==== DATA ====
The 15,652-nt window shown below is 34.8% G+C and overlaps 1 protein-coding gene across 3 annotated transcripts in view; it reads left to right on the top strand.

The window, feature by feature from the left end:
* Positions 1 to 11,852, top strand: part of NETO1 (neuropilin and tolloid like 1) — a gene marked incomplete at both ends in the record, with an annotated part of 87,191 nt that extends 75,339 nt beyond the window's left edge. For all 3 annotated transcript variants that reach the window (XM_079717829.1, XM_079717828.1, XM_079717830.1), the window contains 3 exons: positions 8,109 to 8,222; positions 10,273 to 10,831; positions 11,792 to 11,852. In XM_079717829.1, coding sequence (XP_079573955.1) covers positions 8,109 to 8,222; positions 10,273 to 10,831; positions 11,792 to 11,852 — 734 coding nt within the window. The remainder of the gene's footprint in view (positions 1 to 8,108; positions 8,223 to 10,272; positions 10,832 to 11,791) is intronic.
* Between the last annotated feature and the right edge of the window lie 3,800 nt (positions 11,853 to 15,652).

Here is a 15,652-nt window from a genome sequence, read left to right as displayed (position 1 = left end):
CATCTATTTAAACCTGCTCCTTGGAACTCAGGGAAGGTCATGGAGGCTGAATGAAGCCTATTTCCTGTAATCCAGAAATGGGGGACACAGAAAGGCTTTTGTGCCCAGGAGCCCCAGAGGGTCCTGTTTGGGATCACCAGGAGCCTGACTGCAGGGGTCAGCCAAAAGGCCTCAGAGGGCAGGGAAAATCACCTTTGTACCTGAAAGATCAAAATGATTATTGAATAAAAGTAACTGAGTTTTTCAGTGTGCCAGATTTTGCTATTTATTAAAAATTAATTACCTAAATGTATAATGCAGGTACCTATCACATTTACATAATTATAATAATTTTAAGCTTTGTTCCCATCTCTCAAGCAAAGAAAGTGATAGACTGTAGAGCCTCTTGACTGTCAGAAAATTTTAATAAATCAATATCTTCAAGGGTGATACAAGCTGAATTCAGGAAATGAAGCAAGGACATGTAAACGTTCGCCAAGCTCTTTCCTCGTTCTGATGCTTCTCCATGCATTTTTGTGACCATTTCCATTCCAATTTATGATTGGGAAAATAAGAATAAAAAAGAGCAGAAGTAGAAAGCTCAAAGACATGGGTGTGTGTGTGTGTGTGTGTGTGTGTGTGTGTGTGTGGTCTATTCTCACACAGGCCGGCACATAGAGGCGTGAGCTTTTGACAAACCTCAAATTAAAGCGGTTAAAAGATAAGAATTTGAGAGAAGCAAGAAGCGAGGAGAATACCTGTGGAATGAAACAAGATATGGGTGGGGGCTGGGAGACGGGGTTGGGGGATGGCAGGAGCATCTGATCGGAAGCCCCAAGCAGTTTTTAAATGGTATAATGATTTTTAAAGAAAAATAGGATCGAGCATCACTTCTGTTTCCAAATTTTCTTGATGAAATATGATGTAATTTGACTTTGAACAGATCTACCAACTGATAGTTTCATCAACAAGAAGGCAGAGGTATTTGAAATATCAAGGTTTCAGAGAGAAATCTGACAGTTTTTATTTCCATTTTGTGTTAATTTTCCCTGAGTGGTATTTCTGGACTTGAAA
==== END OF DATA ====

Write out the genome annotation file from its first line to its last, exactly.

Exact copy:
The 15,652-nt window shown below is 34.8% G+C and overlaps 1 protein-coding gene across 3 annotated transcripts in view; it reads left to right on the top strand.

The window, feature by feature from the left end:
* Positions 1 to 11,852, top strand: part of NETO1 (neuropilin and tolloid like 1) — a gene marked incomplete at both ends in the record, with an annotated part of 87,191 nt that extends 75,339 nt beyond the window's left edge. For all 3 annotated transcript variants that reach the window (XM_079717829.1, XM_079717828.1, XM_079717830.1), the window contains 3 exons: positions 8,109 to 8,222; positions 10,273 to 10,831; positions 11,792 to 11,852. In XM_079717829.1, coding sequence (XP_079573955.1) covers positions 8,109 to 8,222; positions 10,273 to 10,831; positions 11,792 to 11,852 — 734 coding nt within the window. The remainder of the gene's footprint in view (positions 1 to 8,108; positions 8,223 to 10,272; positions 10,832 to 11,791) is intronic.
* Between the last annotated feature and the right edge of the window lie 3,800 nt (positions 11,853 to 15,652).

Here is a 15,652-nt window from a genome sequence, read left to right as displayed (position 1 = left end):
CATCTATTTAAACCTGCTCCTTGGAACTCAGGGAAGGTCATGGAGGCTGAATGAAGCCTATTTCCTGTAATCCAGAAATGGGGGACACAGAAAGGCTTTTGTGCCCAGGAGCCCCAGAGGGTCCTGTTTGGGATCACCAGGAGCCTGACTGCAGGGGTCAGCCAAAAGGCCTCAGAGGGCAGGGAAAATCACCTTTGTACCTGAAAGATCAAAATGATTATTGAATAAAAGTAACTGAGTTTTTCAGTGTGCCAGATTTTGCTATTTATTAAAAATTAATTACCTAAATGTATAATGCAGGTACCTATCACATTTACATAATTATAATAATTTTAAGCTTTGTTCCCATCTCTCAAGCAAAGAAAGTGATAGACTGTAGAGCCTCTTGACTGTCAGAAAATTTTAATAAATCAATATCTTCAAGGGTGATACAAGCTGAATTCAGGAAATGAAGCAAGGACATGTAAACGTTCGCCAAGCTCTTTCCTCGTTCTGATGCTTCTCCATGCATTTTTGTGACCATTTCCATTCCAATTTATGATTGGGAAAATAAGAATAAAAAAGAGCAGAAGTAGAAAGCTCAAAGACATGGGTGTGTGTGTGTGTGTGTGTGTGTGTGTGTGTGTGTGGTCTATTCTCACACAGGCCGGCACATAGAGGCGTGAGCTTTTGACAAACCTCAAATTAAAGCGGTTAAAAGATAAGAATTTGAGAGAAGCAAGAAGCGAGGAGAATACCTGTGGAATGAAACAAGATATGGGTGGGGGCTGGGAGACGGGGTTGGGGGATGGCAGGAGCATCTGATCGGAAGCCCCAAGCAGTTTTTAAATGGTATAATGATTTTTAAAGAAAAATAGGATCGAGCATCACTTCTGTTTCCAAATTTTCTTGATGAAATATGATGTAATTTGACTTTGAACAGATCTACCAACTGATAGTTTCATCAACAAGAAGGCAGAGGTATTTGAAATATCAAGGTTTCAGAGAGAAATCTGACAGTTTTTATTTCCATTTTGTGTTAATTTTCCCTGAGTGGTATTTCTGGACTTGAAA